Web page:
It has been five years since the New England Patriots last hoisted the Lombardi Trophy, the third in team’s history and final in an impressive four-year run. But to say Patriots fans are “antsy” about the current championship drought (their longest of the century,) would be a powerful overstatement.
Not only did the Brady-less Patriots over achieve in the eyes of last season, which was marred with a seemingly never-ending string of trips to the trainer’s table, but the team is just one year removed from an undefeated regular season (hold the jokes, Giants fans) and a record setting offensive juggernaut.
So, as the dust settles on the spectacle that is the NFL Draft and we approach the start to of the 2009 season, the fans of Foxboro are expecting another banner year-and may get what they are wishing for.
There’s no question that the Patriots offense has the weapons to carry the team as far as they need to go. Don’t expect Randy Moss to haul in another 20 touchdowns, but certainly with Tom Brady back under center and his favorite targets (Moss and Wes Welker) in tact, moving the ball down field is a non-issue.
The running back-by-committee approach has been effective for the Pats, whose rushing attack ranked sixth in 2008.
This season’s look will likely mirror that of recent years, as the stable of backs in New England has been bolstered by the addition of the Jaguar’s all-time leading rusher Fred Taylor, while screen play specialist Kevin Faulk and veteran bruiser Sammy Morris both return for 2009.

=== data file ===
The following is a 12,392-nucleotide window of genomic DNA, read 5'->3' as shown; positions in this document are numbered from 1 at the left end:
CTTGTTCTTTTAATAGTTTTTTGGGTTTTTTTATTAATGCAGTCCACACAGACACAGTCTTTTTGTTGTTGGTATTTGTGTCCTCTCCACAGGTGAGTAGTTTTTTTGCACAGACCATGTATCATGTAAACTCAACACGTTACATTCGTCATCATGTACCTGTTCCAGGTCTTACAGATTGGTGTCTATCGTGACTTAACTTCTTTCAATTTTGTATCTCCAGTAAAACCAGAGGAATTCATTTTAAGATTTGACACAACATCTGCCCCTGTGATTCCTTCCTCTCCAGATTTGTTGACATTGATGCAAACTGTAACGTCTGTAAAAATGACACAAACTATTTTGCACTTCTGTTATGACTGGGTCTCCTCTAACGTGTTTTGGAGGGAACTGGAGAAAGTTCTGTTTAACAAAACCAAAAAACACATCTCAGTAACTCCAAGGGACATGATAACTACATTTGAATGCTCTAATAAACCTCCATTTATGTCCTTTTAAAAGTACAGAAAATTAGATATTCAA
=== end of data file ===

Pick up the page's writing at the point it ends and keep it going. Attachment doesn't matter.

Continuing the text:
The biggest questions in the backfield still remain with Lawrence Maroney. The former Golden Gopher has underachieved since showing loads of potential in his rookie year, plagued by mysterious injuries and an inability to break out the long runs he was known for while playing along side Marion Barber at Minnesota.
Whether or not Bill Belichick will keep Maroney around, or in what capacity, remains to be seen; a successful rushing attack can be expected either way.
On the defensive side of the ball, the Patriots have made moves this off-season to improve an aging core, while looking to solve the secondary issues starting with the corners.
Leaving the team are blue-collar linebacker Mike Vrabel, who will wear Kansas City red this year, and new Philadelphia Eagle Ellis Hobbs, who struggled to cover top receivers while in New England.
In their place, veterans Shawn Springs and Leigh Bodden will fight for starting nods in the backfield, while reigning Defensive Rookie of the Year Jerod Mayo and sack specialist Adalius Thomas both return to fill the gap left by Vrabel’s departure.
Surely questions still remain like the health of aging safety Rodney Harrison, but with new blood between the lines of Gillette Stadium and one of the strongest defensive front lines in the league, there is no doubt that the Patriots can hang with the high-powered offenses of San Diego and Indianapolis.
Whether or not the Patriots can truly win their fourth Superbowl of the decade remains to be seen. But barring another season of devastating injuries or severe underachievement, New England is the likely favorite to win the AFC East and make a run for the hardware.
Just don’t expect mind-game extraordinaire Bill Belichick to admit it.